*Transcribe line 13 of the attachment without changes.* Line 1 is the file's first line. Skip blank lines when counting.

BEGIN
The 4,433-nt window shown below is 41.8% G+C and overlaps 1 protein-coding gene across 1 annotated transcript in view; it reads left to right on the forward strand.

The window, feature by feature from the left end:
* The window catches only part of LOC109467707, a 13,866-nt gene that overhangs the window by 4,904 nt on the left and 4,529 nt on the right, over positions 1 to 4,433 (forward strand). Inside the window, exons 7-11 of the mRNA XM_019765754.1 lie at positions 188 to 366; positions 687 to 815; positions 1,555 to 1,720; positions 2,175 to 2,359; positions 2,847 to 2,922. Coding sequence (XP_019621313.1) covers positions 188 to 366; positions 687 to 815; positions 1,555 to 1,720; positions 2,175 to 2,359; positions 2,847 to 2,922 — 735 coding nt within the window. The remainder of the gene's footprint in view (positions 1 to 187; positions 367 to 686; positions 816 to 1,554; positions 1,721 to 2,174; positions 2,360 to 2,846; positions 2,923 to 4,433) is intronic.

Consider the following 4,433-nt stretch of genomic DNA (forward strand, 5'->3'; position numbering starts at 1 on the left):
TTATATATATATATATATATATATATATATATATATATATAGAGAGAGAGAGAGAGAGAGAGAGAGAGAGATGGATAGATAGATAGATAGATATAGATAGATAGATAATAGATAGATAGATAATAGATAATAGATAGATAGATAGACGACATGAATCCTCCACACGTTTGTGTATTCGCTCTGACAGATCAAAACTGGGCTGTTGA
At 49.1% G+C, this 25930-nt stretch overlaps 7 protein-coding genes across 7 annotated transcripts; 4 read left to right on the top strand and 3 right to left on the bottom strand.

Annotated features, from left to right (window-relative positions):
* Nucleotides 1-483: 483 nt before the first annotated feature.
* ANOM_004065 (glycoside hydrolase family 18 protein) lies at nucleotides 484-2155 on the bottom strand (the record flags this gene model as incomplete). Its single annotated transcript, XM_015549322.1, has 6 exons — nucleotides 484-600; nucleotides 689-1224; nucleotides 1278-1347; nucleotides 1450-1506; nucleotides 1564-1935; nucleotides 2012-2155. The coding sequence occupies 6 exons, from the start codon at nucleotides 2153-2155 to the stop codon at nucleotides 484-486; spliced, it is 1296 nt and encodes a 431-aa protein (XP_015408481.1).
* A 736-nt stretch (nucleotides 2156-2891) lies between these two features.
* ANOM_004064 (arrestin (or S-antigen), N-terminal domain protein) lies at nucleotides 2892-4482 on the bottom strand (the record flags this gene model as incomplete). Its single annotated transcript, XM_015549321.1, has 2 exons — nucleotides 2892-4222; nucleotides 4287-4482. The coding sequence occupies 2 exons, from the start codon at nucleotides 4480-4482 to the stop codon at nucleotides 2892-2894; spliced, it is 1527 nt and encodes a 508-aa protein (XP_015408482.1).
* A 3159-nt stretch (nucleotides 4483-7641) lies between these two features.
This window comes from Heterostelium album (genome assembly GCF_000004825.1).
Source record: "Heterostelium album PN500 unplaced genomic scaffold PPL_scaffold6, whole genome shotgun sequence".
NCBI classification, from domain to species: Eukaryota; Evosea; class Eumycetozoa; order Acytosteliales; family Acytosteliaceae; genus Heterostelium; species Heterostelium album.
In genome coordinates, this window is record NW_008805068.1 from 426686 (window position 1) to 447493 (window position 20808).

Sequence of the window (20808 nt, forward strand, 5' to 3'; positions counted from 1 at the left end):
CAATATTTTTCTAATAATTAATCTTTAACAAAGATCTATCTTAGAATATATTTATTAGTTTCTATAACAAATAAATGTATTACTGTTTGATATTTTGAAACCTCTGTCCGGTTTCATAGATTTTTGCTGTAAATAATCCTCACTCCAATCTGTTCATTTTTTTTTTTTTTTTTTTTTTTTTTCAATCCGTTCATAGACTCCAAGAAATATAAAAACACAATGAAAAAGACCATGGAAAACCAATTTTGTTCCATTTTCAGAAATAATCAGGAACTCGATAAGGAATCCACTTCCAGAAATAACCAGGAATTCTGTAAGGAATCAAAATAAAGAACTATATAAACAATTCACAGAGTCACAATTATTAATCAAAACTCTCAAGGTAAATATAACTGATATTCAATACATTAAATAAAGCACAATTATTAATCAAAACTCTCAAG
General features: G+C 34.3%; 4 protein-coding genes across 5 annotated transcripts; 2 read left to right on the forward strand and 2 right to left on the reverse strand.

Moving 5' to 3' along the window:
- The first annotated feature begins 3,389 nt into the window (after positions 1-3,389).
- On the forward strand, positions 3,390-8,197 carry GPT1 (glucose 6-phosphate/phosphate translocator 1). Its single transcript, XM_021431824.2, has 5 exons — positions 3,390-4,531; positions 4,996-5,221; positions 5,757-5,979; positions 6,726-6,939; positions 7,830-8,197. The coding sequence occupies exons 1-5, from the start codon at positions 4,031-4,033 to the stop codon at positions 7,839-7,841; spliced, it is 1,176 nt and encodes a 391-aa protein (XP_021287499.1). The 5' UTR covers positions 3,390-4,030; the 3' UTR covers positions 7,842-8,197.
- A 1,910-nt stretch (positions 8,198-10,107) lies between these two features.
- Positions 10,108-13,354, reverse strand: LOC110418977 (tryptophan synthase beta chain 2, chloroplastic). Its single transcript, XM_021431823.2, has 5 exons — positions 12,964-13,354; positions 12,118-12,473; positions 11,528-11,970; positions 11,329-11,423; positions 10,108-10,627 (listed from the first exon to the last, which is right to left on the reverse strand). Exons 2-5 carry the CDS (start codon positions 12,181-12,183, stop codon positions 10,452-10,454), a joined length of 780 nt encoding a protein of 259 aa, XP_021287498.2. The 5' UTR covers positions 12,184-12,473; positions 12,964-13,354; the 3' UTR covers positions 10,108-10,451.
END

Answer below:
This window comes from Heterostelium album (genome assembly GCF_000004825.1).